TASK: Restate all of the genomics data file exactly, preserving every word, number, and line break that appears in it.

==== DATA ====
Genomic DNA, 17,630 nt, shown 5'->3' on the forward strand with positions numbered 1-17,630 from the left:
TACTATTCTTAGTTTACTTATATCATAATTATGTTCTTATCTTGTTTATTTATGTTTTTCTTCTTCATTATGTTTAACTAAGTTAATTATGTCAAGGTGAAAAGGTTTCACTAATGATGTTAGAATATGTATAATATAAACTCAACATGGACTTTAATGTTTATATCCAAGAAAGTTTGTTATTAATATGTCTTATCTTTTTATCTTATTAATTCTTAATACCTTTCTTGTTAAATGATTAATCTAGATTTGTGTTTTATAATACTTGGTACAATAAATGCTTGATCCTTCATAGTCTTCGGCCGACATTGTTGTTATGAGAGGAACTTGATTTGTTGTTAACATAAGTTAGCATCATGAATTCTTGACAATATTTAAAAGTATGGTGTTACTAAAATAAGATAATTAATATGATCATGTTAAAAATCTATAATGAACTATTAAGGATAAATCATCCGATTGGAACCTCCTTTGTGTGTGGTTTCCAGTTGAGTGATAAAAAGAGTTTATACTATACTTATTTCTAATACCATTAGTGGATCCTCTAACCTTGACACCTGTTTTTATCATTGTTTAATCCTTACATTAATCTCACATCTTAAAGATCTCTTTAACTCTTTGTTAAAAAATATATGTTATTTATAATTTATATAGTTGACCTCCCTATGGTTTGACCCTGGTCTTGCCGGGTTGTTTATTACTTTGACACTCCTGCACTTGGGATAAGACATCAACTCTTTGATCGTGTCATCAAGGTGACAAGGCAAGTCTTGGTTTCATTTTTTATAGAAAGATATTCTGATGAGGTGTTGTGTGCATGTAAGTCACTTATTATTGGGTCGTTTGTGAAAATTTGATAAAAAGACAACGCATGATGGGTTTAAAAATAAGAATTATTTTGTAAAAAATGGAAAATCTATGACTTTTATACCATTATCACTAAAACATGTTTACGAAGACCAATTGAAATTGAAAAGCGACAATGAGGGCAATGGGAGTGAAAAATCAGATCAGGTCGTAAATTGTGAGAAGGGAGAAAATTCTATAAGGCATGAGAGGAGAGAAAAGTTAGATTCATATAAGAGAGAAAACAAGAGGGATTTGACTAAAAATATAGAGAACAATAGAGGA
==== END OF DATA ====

Genomic DNA, 17,630 nt, shown 5'->3' on the forward strand with positions numbered 1-17,630 from the left:
TACTATTCTTAGTTTACTTATATCATAATTATGTTCTTATCTTGTTTATTTATGTTTTTCTTCTTCATTATGTTTAACTAAGTTAATTATGTCAAGGTGAAAAGGTTTCACTAATGATGTTAGAATATGTATAATATAAACTCAACATGGACTTTAATGTTTATATCCAAGAAAGTTTGTTATTAATATGTCTTATCTTTTTATCTTATTAATTCTTAATACCTTTCTTGTTAAATGATTAATCTAGATTTGTGTTTTATAATACTTGGTACAATAAATGCTTGATCCTTCATAGTCTTCGGCCGACATTGTTGTTATGAGAGGAACTTGATTTGTTGTTAACATAAGTTAGCATCATGAATTCTTGACAATATTTAAAAGTATGGTGTTACTAAAATAAGATAATTAATATGATCATGTTAAAAATCTATAATGAACTATTAAGGATAAATCATCCGATTGGAACCTCCTTTGTGTGTGGTTTCCAGTTGAGTGATAAAAAGAGTTTATACTATACTTATTTCTAATACCATTAGTGGATCCTCTAACCTTGACACCTGTTTTTATCATTGTTTAATCCTTACATTAATCTCACATCTTAAAGATCTCTTTAACTCTTTGTTAAAAAATATATGTTATTTATAATTTATATAGTTGACCTCCCTATGGTTTGACCCTGGTCTTGCCGGGTTGTTTATTACTTTGACACTCCTGCACTTGGGATAAGACATCAACTCTTTGATCGTGTCATCAAGGTGACAAGGCAAGTCTTGGTTTCATTTTTTATAGAAAGATATTCTGATGAGGTGTTGTGTGCATGTAAGTCACTTATTATTGGGTCGTTTGTGAAAATTTGATAAAAAGACAACGCATGATGGGTTTAAAAATAAGAATTATTTTGTAAAAAATGGAAAATCTATGACTTTTATACCATTATCACTAAAACATGTTTACGAAGACCAATTGAAATTGAAAAGCGACAATGAGGGCAATGGGAGTGAAAAATCAGATCAGGTCGTAAATTGTGAGAAGGGAGAAAATTCTATAAGGCATGAGAGGAGAGAAAAGTTAGATTCATATAAGAGAGAAAACAAGAGGGATTTGACTAAAAATATAGAGAACAATAGAGGA